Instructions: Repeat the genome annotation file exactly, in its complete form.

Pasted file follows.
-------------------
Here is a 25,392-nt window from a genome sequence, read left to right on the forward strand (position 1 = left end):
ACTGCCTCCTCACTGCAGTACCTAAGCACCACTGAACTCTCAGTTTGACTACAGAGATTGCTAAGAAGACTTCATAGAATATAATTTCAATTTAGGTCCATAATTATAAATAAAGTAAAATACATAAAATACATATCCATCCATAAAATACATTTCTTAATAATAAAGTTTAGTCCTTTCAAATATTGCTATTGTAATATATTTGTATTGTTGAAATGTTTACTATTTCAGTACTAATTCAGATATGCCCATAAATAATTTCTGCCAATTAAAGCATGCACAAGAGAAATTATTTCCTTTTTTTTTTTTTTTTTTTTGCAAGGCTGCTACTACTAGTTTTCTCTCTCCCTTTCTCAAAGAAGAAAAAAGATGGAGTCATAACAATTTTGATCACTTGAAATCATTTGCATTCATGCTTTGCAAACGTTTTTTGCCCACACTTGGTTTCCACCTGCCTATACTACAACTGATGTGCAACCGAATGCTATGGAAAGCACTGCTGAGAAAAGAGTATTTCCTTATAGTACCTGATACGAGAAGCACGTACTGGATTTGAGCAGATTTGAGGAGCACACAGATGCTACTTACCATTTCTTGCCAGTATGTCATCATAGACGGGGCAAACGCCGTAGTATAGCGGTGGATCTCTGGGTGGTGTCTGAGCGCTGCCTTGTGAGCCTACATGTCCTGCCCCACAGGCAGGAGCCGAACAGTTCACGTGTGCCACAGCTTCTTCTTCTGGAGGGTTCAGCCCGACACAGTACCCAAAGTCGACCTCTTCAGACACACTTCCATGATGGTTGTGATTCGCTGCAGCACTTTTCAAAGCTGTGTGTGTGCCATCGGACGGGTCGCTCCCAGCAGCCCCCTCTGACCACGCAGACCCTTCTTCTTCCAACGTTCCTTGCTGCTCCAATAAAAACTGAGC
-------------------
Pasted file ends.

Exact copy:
Here is a 25,392-nt window from a genome sequence, read left to right on the forward strand (position 1 = left end):
ACTGCCTCCTCACTGCAGTACCTAAGCACCACTGAACTCTCAGTTTGACTACAGAGATTGCTAAGAAGACTTCATAGAATATAATTTCAATTTAGGTCCATAATTATAAATAAAGTAAAATACATAAAATACATATCCATCCATAAAATACATTTCTTAATAATAAAGTTTAGTCCTTTCAAATATTGCTATTGTAATATATTTGTATTGTTGAAATGTTTACTATTTCAGTACTAATTCAGATATGCCCATAAATAATTTCTGCCAATTAAAGCATGCACAAGAGAAATTATTTCCTTTTTTTTTTTTTTTTTTTTGCAAGGCTGCTACTACTAGTTTTCTCTCTCCCTTTCTCAAAGAAGAAAAAAGATGGAGTCATAACAATTTTGATCACTTGAAATCATTTGCATTCATGCTTTGCAAACGTTTTTTGCCCACACTTGGTTTCCACCTGCCTATACTACAACTGATGTGCAACCGAATGCTATGGAAAGCACTGCTGAGAAAAGAGTATTTCCTTATAGTACCTGATACGAGAAGCACGTACTGGATTTGAGCAGATTTGAGGAGCACACAGATGCTACTTACCATTTCTTGCCAGTATGTCATCATAGACGGGGCAAACGCCGTAGTATAGCGGTGGATCTCTGGGTGGTGTCTGAGCGCTGCCTTGTGAGCCTACATGTCCTGCCCCACAGGCAGGAGCCGAACAGTTCACGTGTGCCACAGCTTCTTCTTCTGGAGGGTTCAGCCCGACACAGTACCCAAAGTCGACCTCTTCAGACACACTTCCATGATGGTTGTGATTCGCTGCAGCACTTTTCAAAGCTGTGTGTGTGCCATCGGACGGGTCGCTCCCAGCAGCCCCCTCTGACCACGCAGACCCTTCTTCTTCCAACGTTCCTTGCTGCTCCAATAAAAACTGAGC